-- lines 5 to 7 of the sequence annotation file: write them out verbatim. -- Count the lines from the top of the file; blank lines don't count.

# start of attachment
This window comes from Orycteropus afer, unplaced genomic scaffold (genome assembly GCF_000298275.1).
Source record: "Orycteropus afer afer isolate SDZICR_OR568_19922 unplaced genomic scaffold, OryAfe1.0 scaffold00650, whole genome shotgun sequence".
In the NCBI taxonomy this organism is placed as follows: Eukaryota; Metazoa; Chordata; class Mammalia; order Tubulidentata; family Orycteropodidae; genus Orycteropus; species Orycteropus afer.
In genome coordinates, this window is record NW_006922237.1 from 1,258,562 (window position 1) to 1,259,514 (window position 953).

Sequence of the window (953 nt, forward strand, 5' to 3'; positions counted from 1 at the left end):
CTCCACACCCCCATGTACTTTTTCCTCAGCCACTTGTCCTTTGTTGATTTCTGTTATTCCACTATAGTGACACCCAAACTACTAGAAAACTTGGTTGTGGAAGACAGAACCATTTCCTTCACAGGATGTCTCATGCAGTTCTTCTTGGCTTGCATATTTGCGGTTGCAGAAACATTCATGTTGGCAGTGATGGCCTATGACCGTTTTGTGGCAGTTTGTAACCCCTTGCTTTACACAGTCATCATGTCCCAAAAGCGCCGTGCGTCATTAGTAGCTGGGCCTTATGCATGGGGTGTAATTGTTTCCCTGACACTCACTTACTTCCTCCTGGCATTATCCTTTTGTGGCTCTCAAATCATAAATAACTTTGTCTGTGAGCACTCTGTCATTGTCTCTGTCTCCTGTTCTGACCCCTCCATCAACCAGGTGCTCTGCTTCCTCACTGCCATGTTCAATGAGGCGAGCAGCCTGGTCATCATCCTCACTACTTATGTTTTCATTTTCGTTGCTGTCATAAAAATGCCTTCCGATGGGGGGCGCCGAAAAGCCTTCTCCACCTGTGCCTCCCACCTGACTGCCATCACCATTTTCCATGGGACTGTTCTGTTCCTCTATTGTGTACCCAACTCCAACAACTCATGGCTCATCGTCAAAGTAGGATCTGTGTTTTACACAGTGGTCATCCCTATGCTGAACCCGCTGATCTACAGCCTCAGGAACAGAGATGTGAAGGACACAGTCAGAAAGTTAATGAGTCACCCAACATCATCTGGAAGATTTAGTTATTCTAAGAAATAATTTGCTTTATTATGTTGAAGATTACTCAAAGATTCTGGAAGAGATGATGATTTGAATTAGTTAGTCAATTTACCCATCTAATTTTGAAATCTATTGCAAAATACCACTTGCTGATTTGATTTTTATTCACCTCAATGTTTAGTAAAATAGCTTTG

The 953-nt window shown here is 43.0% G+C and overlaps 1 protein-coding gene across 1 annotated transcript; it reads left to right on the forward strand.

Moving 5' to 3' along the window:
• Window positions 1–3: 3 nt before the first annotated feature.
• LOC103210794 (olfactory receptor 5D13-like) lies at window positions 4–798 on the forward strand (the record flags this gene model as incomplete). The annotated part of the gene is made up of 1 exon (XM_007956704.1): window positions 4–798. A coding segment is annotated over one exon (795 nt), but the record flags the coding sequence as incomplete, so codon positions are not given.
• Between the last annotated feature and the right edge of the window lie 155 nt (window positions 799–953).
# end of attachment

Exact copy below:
Sequence of the window (953 nt, forward strand, 5' to 3'; positions counted from 1 at the left end):
CTCCACACCCCCATGTACTTTTTCCTCAGCCACTTGTCCTTTGTTGATTTCTGTTATTCCACTATAGTGACACCCAAACTACTAGAAAACTTGGTTGTGGAAGACAGAACCATTTCCTTCACAGGATGTCTCATGCAGTTCTTCTTGGCTTGCATATTTGCGGTTGCAGAAACATTCATGTTGGCAGTGATGGCCTATGACCGTTTTGTGGCAGTTTGTAACCCCTTGCTTTACACAGTCATCATGTCCCAAAAGCGCCGTGCGTCATTAGTAGCTGGGCCTTATGCATGGGGTGTAATTGTTTCCCTGACACTCACTTACTTCCTCCTGGCATTATCCTTTTGTGGCTCTCAAATCATAAATAACTTTGTCTGTGAGCACTCTGTCATTGTCTCTGTCTCCTGTTCTGACCCCTCCATCAACCAGGTGCTCTGCTTCCTCACTGCCATGTTCAATGAGGCGAGCAGCCTGGTCATCATCCTCACTACTTATGTTTTCATTTTCGTTGCTGTCATAAAAATGCCTTCCGATGGGGGGCGCCGAAAAGCCTTCTCCACCTGTGCCTCCCACCTGACTGCCATCACCATTTTCCATGGGACTGTTCTGTTCCTCTATTGTGTACCCAACTCCAACAACTCATGGCTCATCGTCAAAGTAGGATCTGTGTTTTACACAGTGGTCATCCCTATGCTGAACCCGCTGATCTACAGCCTCAGGAACAGAGATGTGAAGGACACAGTCAGAAAGTTAATGAGTCACCCAACATCATCTGGAAGATTTAGTTATTCTAAGAAATAATTTGCTTTATTATGTTGAAGATTACTCAAAGATTCTGGAAGAGATGATGATTTGAATTAGTTAGTCAATTTACCCATCTAATTTTGAAATCTATTGCAAAATACCACTTGCTGATTTGATTTTTATTCACCTCAATGTTTAGTAAAATAGCTTTG

The 953-nt window shown here is 43.0% G+C and overlaps 1 protein-coding gene across 1 annotated transcript; it reads left to right on the forward strand.